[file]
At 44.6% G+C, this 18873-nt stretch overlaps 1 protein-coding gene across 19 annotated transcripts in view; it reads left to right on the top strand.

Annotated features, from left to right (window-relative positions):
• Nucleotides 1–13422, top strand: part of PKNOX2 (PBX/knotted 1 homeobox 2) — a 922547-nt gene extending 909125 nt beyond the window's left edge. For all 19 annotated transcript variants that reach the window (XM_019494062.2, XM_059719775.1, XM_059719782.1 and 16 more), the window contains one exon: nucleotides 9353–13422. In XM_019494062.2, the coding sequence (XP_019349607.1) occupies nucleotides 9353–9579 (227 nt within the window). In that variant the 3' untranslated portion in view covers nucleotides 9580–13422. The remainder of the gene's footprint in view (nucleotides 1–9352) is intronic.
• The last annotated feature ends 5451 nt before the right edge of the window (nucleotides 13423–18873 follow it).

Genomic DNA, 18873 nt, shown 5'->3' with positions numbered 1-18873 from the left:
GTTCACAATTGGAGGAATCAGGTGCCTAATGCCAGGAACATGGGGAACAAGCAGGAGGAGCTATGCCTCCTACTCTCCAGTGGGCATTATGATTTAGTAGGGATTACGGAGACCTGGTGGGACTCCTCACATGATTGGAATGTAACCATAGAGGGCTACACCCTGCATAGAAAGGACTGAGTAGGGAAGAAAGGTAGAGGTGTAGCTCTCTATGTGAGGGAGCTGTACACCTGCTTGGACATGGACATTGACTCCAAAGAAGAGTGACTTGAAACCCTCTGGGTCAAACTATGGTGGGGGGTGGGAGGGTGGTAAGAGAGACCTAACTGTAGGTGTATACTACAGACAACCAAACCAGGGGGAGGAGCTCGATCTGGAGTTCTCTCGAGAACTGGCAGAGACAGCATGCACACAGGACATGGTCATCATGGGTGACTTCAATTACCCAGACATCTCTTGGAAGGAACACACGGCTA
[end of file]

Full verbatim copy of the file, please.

At 44.6% G+C, this 18873-nt stretch overlaps 1 protein-coding gene across 19 annotated transcripts in view; it reads left to right on the top strand.

Annotated features, from left to right (window-relative positions):
• Nucleotides 1–13422, top strand: part of PKNOX2 (PBX/knotted 1 homeobox 2) — a 922547-nt gene extending 909125 nt beyond the window's left edge. For all 19 annotated transcript variants that reach the window (XM_019494062.2, XM_059719775.1, XM_059719782.1 and 16 more), the window contains one exon: nucleotides 9353–13422. In XM_019494062.2, the coding sequence (XP_019349607.1) occupies nucleotides 9353–9579 (227 nt within the window). In that variant the 3' untranslated portion in view covers nucleotides 9580–13422. The remainder of the gene's footprint in view (nucleotides 1–9352) is intronic.
• The last annotated feature ends 5451 nt before the right edge of the window (nucleotides 13423–18873 follow it).

Genomic DNA, 18873 nt, shown 5'->3' with positions numbered 1-18873 from the left:
GTTCACAATTGGAGGAATCAGGTGCCTAATGCCAGGAACATGGGGAACAAGCAGGAGGAGCTATGCCTCCTACTCTCCAGTGGGCATTATGATTTAGTAGGGATTACGGAGACCTGGTGGGACTCCTCACATGATTGGAATGTAACCATAGAGGGCTACACCCTGCATAGAAAGGACTGAGTAGGGAAGAAAGGTAGAGGTGTAGCTCTCTATGTGAGGGAGCTGTACACCTGCTTGGACATGGACATTGACTCCAAAGAAGAGTGACTTGAAACCCTCTGGGTCAAACTATGGTGGGGGGTGGGAGGGTGGTAAGAGAGACCTAACTGTAGGTGTATACTACAGACAACCAAACCAGGGGGAGGAGCTCGATCTGGAGTTCTCTCGAGAACTGGCAGAGACAGCATGCACACAGGACATGGTCATCATGGGTGACTTCAATTACCCAGACATCTCTTGGAAGGAACACACGGCTA